Researchers Claim An AI Developed 40K Lethal Chemical Weapons Alarmingly In Just 6 Hours
There are a myriad of ways artificial intelligence (AI
) and machine learning (ML) can and do improve the quality of life. One of the most important areas is healthcare
, where AI has been employed to help detect medical conditions and treat them, in part by developing life saving drugs. But while drug discovery is an important benefit of AI, can it also be a deadly one?
It can, as with practically anything good in this world, there is an inherent risk of misuse. In examining the topic, scientists at an international security conference discussed how AI technologies
for drug discovery could also be used to develop biochemical weapons at a staggering rate. What started off as a thought experiment evolved into computational proof, they say.
In a study published to Nature, researchers note, "The thought had never previously struck us. We were vaguely aware of security concerns around work with pathogens or toxic chemicals, but that did not relate to us; we primarily operate in a virtual setting. Our work is rooted in building machine learning models for therapeutic and toxic targets to better assist in the design of new molecules for drug discovery. We have spent decades using computers and AI to improve human health—not to degrade it."
They go on to state that they had been naive in overlooking the potential misuse of the ML models they built. Even during projects on Ebola and neurotoxins, they claim to have never really considered the negative implications of their ML models. Until now, that is.
The researchers work for a company called Collaborations Pharmaceuticals, Inc. As we were discussing this story internally, one of our writers raised the point that this study could really amount to a small company trying to drum up press. Achievement unlocked. But whether or not that's truly the motivating factor, it's an interesting topic with debatable implications.
Visualization of the LD50 dataset and top 2,000 MegaSyn AI-generated toxic molecules illustrating VX (Source: Nature)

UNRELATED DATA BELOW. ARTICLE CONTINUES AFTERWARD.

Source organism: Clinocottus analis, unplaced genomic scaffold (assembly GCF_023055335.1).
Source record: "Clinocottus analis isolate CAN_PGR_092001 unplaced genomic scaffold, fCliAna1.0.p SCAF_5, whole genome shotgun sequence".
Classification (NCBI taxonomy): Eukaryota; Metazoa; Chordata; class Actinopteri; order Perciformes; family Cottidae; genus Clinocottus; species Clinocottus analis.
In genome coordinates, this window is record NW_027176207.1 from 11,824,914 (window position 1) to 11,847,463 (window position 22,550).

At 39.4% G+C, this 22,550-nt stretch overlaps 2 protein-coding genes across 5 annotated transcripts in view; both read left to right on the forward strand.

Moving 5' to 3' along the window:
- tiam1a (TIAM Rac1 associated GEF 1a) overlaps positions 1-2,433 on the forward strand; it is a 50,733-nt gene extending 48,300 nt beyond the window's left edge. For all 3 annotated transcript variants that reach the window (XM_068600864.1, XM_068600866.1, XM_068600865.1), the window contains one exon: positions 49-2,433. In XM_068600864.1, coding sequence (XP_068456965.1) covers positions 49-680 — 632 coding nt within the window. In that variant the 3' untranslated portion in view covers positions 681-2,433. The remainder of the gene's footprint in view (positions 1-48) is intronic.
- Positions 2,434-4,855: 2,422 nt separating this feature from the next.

In the study, the researchers say they previously designed a commercial de novo molecule generator called MegaSyn, which was guided by ML model predictions of bioactivity. The goal was to find new therapeutic inhibitors of targets for human diseases.
"This generative model normally penalizes predicted toxicity and rewards predicted target activity. We simply proposed to invert this logic by using the same approach to design molecules de novo, but now guiding the model to reward both toxicity and bioactivity instead," the researchers wrote.
They proceeded to train the AI with molecules from a public database, and intentionally drove it towards compounds such as the nerve agent VX, "one of the most toxic chemical warfare agents developed during twentieth century." It only takes a few salt-sized grains to kill a person.
Here's the scary part—it took less than six hours for their in-house server and ML model to generate 40,000 potentially lethal molecules. It not only came up with VX, but also several other known chemical warfare agents.
"Many new molecules were also designed that looked equally plausible. These new molecules were predicted to be more toxic, based on the predicted LD50 values, than publicly known chemical warfare agents," the researchers wrote. "This was unexpected because the datasets we used for training the AI did not include these nerve agents."
Yeah, that's just a little bit (or a lot) unsettling. And according to the researchers, "without being overly alarmist, this should serve as a wake-up call for our colleagues in the ‘AI in drug discovery’ community." The former point shouldn't be overlooked, as this still requires expertise in chemistry and/or toxicology in order to actually make the kinds of toxins that AI might discover.
Even so, the researchers point out that this sort of thing can "dramatically lower technical thresholds" for developing biological agents. "The reality is that this is not science fiction," the researchers say while noting they are just one very small company amid hundreds of such outfits using AI software for drug discovery. "How many of them have even considered repurposing, or misuse, possibilities?," the researchers ask.
It's an interesting study
and one that is fairly easy to parse, if you're looking for some bedtime reading material, though admittedly you may not sleep quite as soundly.